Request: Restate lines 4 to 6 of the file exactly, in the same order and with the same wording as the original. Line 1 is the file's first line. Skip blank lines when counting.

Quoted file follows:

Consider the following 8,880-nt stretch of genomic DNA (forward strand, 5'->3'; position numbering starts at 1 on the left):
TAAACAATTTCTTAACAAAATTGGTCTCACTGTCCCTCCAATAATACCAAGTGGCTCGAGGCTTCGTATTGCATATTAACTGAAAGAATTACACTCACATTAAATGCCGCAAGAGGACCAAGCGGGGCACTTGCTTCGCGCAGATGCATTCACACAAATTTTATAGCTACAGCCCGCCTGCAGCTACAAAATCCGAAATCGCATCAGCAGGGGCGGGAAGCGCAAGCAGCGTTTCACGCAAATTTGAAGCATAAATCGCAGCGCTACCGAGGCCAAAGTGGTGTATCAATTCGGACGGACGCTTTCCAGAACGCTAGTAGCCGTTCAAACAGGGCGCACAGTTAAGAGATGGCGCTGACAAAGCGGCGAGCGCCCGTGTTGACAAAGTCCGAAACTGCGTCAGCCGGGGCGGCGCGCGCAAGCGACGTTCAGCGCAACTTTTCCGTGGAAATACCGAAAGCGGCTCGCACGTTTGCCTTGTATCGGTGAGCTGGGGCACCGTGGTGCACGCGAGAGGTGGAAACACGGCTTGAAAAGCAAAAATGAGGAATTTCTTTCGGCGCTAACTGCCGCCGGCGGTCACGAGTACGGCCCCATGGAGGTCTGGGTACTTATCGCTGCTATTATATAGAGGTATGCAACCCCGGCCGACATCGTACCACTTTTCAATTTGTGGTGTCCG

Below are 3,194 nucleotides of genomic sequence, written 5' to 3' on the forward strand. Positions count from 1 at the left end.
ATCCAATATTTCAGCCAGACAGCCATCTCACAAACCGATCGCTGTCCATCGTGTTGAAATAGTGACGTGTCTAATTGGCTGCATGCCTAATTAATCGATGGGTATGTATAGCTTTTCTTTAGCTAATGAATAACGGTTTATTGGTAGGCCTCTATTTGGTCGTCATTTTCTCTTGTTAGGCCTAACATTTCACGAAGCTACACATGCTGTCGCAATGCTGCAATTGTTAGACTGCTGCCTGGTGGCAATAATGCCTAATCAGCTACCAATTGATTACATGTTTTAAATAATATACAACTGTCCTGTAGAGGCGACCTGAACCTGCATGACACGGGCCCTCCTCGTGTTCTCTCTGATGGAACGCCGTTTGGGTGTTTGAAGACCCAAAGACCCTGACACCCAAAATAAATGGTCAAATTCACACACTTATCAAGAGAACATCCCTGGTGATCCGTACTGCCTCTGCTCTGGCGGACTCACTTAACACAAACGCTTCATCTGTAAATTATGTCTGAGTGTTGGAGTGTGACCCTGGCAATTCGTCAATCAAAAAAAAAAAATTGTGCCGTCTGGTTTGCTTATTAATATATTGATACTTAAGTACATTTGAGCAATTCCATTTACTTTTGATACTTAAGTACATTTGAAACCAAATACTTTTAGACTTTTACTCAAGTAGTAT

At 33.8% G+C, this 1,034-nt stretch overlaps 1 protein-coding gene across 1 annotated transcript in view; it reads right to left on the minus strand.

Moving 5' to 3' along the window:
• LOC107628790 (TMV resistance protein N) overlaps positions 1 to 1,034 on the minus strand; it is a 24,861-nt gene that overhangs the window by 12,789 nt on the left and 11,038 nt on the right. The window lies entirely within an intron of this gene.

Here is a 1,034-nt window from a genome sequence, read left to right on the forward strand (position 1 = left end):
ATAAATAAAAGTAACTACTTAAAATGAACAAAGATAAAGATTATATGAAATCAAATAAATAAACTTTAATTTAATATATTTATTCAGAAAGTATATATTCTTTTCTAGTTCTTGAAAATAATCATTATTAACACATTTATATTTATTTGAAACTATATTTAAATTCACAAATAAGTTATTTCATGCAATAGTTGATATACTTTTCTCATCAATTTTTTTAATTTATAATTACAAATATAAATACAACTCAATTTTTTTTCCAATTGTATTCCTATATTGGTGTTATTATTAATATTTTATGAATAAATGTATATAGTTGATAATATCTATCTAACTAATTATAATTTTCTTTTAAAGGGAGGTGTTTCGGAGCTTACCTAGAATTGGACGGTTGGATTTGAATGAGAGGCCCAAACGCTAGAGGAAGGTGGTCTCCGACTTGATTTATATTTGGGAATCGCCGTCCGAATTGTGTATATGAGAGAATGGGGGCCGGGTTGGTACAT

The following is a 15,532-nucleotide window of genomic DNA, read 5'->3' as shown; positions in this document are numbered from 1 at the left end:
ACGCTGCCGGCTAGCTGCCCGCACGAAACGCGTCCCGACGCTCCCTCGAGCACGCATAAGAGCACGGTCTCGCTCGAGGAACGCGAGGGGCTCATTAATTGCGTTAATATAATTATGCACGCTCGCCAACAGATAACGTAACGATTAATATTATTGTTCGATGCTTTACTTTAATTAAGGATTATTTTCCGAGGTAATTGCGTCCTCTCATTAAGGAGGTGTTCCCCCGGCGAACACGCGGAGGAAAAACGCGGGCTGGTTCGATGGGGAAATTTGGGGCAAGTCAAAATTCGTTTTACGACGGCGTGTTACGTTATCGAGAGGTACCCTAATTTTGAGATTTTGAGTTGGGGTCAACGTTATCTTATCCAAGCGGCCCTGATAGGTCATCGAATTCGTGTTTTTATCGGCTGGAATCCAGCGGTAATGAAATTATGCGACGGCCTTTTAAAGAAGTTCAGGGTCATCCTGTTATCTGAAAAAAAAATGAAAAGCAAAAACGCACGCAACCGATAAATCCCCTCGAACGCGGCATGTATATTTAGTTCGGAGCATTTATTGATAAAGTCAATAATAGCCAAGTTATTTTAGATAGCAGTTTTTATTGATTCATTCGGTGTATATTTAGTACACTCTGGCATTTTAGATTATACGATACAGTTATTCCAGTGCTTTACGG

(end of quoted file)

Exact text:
ATCCAATATTTCAGCCAGACAGCCATCTCACAAACCGATCGCTGTCCATCGTGTTGAAATAGTGACGTGTCTAATTGGCTGCATGCCTAATTAATCGATGGGTATGTATAGCTTTTCTTTAGCTAATGAATAACGGTTTATTGGTAGGCCTCTATTTGGTCGTCATTTTCTCTTGTTAGGCCTAACATTTCACGAAGCTACACATGCTGTCGCAATGCTGCAATTGTTAGACTGCTGCCTGGTGGCAATAATGCCTAATCAGCTACCAATTGATTACATGTTTTAAATAATATACAACTGTCCTGTAGAGGCGACCTGAACCTGCATGACACGGGCCCTCCTCGTGTTCTCTCTGATGGAACGCCGTTTGGGTGTTTGAAGACCCAAAGACCCTGACACCCAAAATAAATGGTCAAATTCACACACTTATCAAGAGAACATCCCTGGTGATCCGTACTGCCTCTGCTCTGGCGGACTCACTTAACACAAACGCTTCATCTGTAAATTATGTCTGAGTGTTGGAGTGTGACCCTGGCAATTCGTCAATCAAAAAAAAAAAATTGTGCCGTCTGGTTTGCTTATTAATATATTGATACTTAAGTACATTTGAGCAATTCCATTTACTTTTGATACTTAAGTACATTTGAAACCAAATACTTTTAGACTTTTACTCAAGTAGTAT

At 33.8% G+C, this 1,034-nt stretch overlaps 1 protein-coding gene across 1 annotated transcript in view; it reads right to left on the minus strand.

Moving 5' to 3' along the window: